Hope is the thing with the feathers
On the fleetingness of joy and the illusion of control
Things look calm right now. They may even stay that way—but we won’t know for sure for a good long while.
That, above, is the subhed of a very ominous article delivered to my inbox via the Atlantic newsletter. The article is about Covid, which might be over, but also might not be, and it is on the latter possibility that (the Atlantic insists) we must dwell. Did you think we had come through something, emerging as we are into the first almost-entirely-normal springtime since 2020? Oh, you sweet summer child.
“I would hope our standard for saying that we’ve succeeded and that we don’t need to do more is not, Are we doing better than some of the highest-mortality years in history?” sniffs a quoted expert, before this kicker from the writer: "Perhaps the better question is why we’re settling for the status quo—a period of possible stability that may be less a relief and more a burden we’ve permanently stuck ourselves with."
I have questions of my own (settling???) but look, let's answer this one. Let's suppose for a second that we are, indeed, unwittingly making do with a "period of possible stability that may be less a relief and more a burden we’ve permanently stuck ourselves with". (Let's also suppose this entire sentence makes any sense at all, even though it doesn't. A "period of possible stability", or a permanent burden: pick one, you can't have both!)
The implicit suggestion here, which at this point seems to be the exclusive purview of a very niche community of people — people for whom either livelihood, identity, or both remains centered on taking Covid seriously — is that we should reject this apparent return of normalcy. You can't trust it. You must remain vigilant, fearful, and dissatisfied. However good right now seems to you, it's not good enough. Do not, under any circumstances, get comfortable.
The idea, I guess, is that if and when disaster strikes, the person who rode out this period on misery cruise control now gets the satisfaction of never having gotten his hopes up. The less you expect, the more you'll be pleased, and all that. But man, what a bleak way to live — and for what? Whatever we do, the virus will do something unpredictable that results in a sudden resurgence of infections, or it won't. The nature of things is such that we won't know what's happening until it has already happened.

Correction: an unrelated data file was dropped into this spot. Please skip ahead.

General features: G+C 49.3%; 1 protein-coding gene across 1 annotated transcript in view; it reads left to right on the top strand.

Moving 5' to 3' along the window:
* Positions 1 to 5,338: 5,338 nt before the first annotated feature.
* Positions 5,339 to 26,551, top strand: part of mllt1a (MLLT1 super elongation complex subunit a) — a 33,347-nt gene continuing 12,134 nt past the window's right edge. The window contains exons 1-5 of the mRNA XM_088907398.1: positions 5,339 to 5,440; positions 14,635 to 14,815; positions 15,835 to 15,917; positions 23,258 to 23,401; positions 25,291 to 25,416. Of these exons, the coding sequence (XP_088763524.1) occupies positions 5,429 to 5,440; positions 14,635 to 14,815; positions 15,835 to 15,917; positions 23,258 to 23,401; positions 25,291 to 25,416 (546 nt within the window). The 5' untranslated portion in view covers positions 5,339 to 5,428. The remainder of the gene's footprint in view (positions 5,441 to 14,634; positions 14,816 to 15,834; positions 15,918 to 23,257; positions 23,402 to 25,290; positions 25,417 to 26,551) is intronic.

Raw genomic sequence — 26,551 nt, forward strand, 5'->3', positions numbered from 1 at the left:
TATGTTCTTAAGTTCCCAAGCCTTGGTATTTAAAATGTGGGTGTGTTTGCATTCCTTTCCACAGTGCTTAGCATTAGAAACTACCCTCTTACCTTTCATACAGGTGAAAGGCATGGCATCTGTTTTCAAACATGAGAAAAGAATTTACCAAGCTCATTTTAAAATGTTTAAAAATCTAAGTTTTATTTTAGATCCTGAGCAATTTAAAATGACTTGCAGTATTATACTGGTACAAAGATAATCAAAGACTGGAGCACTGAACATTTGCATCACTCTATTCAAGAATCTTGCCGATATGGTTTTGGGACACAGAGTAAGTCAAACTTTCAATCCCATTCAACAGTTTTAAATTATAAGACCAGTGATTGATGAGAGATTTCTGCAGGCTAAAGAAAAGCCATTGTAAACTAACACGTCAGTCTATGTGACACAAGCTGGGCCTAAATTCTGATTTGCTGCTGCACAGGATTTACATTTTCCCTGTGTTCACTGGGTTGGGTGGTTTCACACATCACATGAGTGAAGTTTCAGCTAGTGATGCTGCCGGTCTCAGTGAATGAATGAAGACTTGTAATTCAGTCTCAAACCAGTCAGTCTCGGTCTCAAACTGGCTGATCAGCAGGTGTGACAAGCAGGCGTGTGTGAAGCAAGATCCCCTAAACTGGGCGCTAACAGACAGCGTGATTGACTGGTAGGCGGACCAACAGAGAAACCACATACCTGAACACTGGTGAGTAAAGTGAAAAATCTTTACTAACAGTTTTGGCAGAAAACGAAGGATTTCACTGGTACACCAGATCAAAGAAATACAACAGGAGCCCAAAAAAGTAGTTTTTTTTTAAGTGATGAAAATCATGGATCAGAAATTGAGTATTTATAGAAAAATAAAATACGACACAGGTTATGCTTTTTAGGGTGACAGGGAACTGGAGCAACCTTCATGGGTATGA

Indeed, if anything has become clear over the past three years, it's how much bigger nature is than we are, and how powerless we are to influence it. Truly, we're lucky to be here at all — on a hospitable planet, surrounded by billions of living organisms that could kill us all en masse at any moment but, by the grace of whatever, haven't… yet. The pandemic was a crushing lesson in the limits of both that hospitality and our own control. We survived it, but eventually, another lesson will come. If it's not a new variant, or a new virus, it'll be something else: a tsunami, a hurricane, an earthquake that remakes the entire state of California into a shattered archipelago. One day, the sun itself will burn out!
Obviously, there is a sort of cold comfort, in the face of all this uncertainty, to rage, rage against the temptation of normal joy. To swat hope away the first time it flutters into view. It's a self-protective impulse, a way to spare yourself the disappointment of being happy only to be sad again: I get it. And yet. If things get bad again, who among us intends to be the person sitting there, mask at the ready and arms smugly crossed, saying, "I knew it was too good to be true"? Wouldn’t you rather have lived?
Remember summer 2021, when vaccines were available and masks were off and nobody had even heard of the Delta variant yet? I was in a friend's wedding that June. It is one of my favorite memories, not just from the three-ish years of the pandemic, but ever. It was so beautiful. So beautiful. And this is not just because in that moment, things were, briefly, normal.
It's because very soon after that, they were not.
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